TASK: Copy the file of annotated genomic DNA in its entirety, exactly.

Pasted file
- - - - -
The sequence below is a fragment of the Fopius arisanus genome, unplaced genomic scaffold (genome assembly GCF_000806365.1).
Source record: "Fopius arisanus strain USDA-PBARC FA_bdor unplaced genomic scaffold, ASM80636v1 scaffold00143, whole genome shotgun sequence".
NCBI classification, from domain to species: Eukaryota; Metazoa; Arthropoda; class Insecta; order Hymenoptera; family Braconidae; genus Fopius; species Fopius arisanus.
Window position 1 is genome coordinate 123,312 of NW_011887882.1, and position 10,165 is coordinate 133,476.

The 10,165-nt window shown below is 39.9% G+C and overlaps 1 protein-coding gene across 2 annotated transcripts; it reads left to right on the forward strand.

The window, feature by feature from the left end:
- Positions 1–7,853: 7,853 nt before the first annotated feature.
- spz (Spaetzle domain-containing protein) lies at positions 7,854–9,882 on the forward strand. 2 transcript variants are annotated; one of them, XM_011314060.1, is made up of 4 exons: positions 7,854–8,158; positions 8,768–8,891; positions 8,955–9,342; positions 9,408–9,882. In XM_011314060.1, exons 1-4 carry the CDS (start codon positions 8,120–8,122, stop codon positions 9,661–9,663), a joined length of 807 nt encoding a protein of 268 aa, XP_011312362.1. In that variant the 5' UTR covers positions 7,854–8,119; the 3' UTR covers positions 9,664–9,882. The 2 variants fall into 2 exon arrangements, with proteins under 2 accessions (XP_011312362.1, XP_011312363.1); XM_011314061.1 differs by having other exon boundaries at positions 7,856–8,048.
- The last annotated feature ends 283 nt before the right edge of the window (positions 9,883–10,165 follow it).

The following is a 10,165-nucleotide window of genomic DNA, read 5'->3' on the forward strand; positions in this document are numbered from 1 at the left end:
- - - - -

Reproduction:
The sequence below is a fragment of the Fopius arisanus genome, unplaced genomic scaffold (genome assembly GCF_000806365.1).
Source record: "Fopius arisanus strain USDA-PBARC FA_bdor unplaced genomic scaffold, ASM80636v1 scaffold00143, whole genome shotgun sequence".
NCBI classification, from domain to species: Eukaryota; Metazoa; Arthropoda; class Insecta; order Hymenoptera; family Braconidae; genus Fopius; species Fopius arisanus.
Window position 1 is genome coordinate 123,312 of NW_011887882.1, and position 10,165 is coordinate 133,476.

The 10,165-nt window shown below is 39.9% G+C and overlaps 1 protein-coding gene across 2 annotated transcripts; it reads left to right on the forward strand.

The window, feature by feature from the left end:
- Positions 1–7,853: 7,853 nt before the first annotated feature.
- spz (Spaetzle domain-containing protein) lies at positions 7,854–9,882 on the forward strand. 2 transcript variants are annotated; one of them, XM_011314060.1, is made up of 4 exons: positions 7,854–8,158; positions 8,768–8,891; positions 8,955–9,342; positions 9,408–9,882. In XM_011314060.1, exons 1-4 carry the CDS (start codon positions 8,120–8,122, stop codon positions 9,661–9,663), a joined length of 807 nt encoding a protein of 268 aa, XP_011312362.1. In that variant the 5' UTR covers positions 7,854–8,119; the 3' UTR covers positions 9,664–9,882. The 2 variants fall into 2 exon arrangements, with proteins under 2 accessions (XP_011312362.1, XP_011312363.1); XM_011314061.1 differs by having other exon boundaries at positions 7,856–8,048.
- The last annotated feature ends 283 nt before the right edge of the window (positions 9,883–10,165 follow it).

The following is a 10,165-nucleotide window of genomic DNA, read 5'->3' on the forward strand; positions in this document are numbered from 1 at the left end: